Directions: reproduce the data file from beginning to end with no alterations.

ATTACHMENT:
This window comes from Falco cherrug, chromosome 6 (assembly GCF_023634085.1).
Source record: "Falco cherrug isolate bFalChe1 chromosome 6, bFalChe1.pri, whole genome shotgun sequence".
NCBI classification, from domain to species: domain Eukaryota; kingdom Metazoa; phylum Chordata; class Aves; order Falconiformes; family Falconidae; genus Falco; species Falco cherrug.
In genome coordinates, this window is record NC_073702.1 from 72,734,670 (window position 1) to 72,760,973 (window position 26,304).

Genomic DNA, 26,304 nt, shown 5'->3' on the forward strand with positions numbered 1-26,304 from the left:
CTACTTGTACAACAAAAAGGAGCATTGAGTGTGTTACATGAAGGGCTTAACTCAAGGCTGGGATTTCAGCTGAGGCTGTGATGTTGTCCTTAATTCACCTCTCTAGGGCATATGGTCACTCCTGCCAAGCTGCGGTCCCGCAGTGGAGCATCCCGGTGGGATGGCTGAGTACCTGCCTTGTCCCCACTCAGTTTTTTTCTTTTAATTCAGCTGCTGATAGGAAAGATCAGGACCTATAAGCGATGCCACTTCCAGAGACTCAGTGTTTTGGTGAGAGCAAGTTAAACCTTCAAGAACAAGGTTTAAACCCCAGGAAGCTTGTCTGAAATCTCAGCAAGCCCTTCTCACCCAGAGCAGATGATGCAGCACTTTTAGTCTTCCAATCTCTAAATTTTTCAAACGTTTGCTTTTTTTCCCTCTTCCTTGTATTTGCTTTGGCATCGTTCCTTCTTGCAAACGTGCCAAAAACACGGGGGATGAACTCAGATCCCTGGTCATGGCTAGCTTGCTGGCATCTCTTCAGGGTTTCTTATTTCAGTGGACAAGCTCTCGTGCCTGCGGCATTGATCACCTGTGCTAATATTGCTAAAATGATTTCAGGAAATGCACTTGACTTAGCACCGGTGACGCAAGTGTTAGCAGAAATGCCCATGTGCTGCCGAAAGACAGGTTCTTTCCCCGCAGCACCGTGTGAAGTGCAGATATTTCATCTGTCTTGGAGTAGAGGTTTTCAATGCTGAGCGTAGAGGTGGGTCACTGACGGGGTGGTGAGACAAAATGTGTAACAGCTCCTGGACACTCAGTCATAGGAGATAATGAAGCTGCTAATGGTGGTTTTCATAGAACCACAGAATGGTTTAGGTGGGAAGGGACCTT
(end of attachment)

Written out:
This window comes from Falco cherrug, chromosome 6 (assembly GCF_023634085.1).
Source record: "Falco cherrug isolate bFalChe1 chromosome 6, bFalChe1.pri, whole genome shotgun sequence".
NCBI classification, from domain to species: domain Eukaryota; kingdom Metazoa; phylum Chordata; class Aves; order Falconiformes; family Falconidae; genus Falco; species Falco cherrug.
In genome coordinates, this window is record NC_073702.1 from 72,734,670 (window position 1) to 72,760,973 (window position 26,304).

Genomic DNA, 26,304 nt, shown 5'->3' on the forward strand with positions numbered 1-26,304 from the left:
CTACTTGTACAACAAAAAGGAGCATTGAGTGTGTTACATGAAGGGCTTAACTCAAGGCTGGGATTTCAGCTGAGGCTGTGATGTTGTCCTTAATTCACCTCTCTAGGGCATATGGTCACTCCTGCCAAGCTGCGGTCCCGCAGTGGAGCATCCCGGTGGGATGGCTGAGTACCTGCCTTGTCCCCACTCAGTTTTTTTCTTTTAATTCAGCTGCTGATAGGAAAGATCAGGACCTATAAGCGATGCCACTTCCAGAGACTCAGTGTTTTGGTGAGAGCAAGTTAAACCTTCAAGAACAAGGTTTAAACCCCAGGAAGCTTGTCTGAAATCTCAGCAAGCCCTTCTCACCCAGAGCAGATGATGCAGCACTTTTAGTCTTCCAATCTCTAAATTTTTCAAACGTTTGCTTTTTTTCCCTCTTCCTTGTATTTGCTTTGGCATCGTTCCTTCTTGCAAACGTGCCAAAAACACGGGGGATGAACTCAGATCCCTGGTCATGGCTAGCTTGCTGGCATCTCTTCAGGGTTTCTTATTTCAGTGGACAAGCTCTCGTGCCTGCGGCATTGATCACCTGTGCTAATATTGCTAAAATGATTTCAGGAAATGCACTTGACTTAGCACCGGTGACGCAAGTGTTAGCAGAAATGCCCATGTGCTGCCGAAAGACAGGTTCTTTCCCCGCAGCACCGTGTGAAGTGCAGATATTTCATCTGTCTTGGAGTAGAGGTTTTCAATGCTGAGCGTAGAGGTGGGTCACTGACGGGGTGGTGAGACAAAATGTGTAACAGCTCCTGGACACTCAGTCATAGGAGATAATGAAGCTGCTAATGGTGGTTTTCATAGAACCACAGAATGGTTTAGGTGGGAAGGGACCTT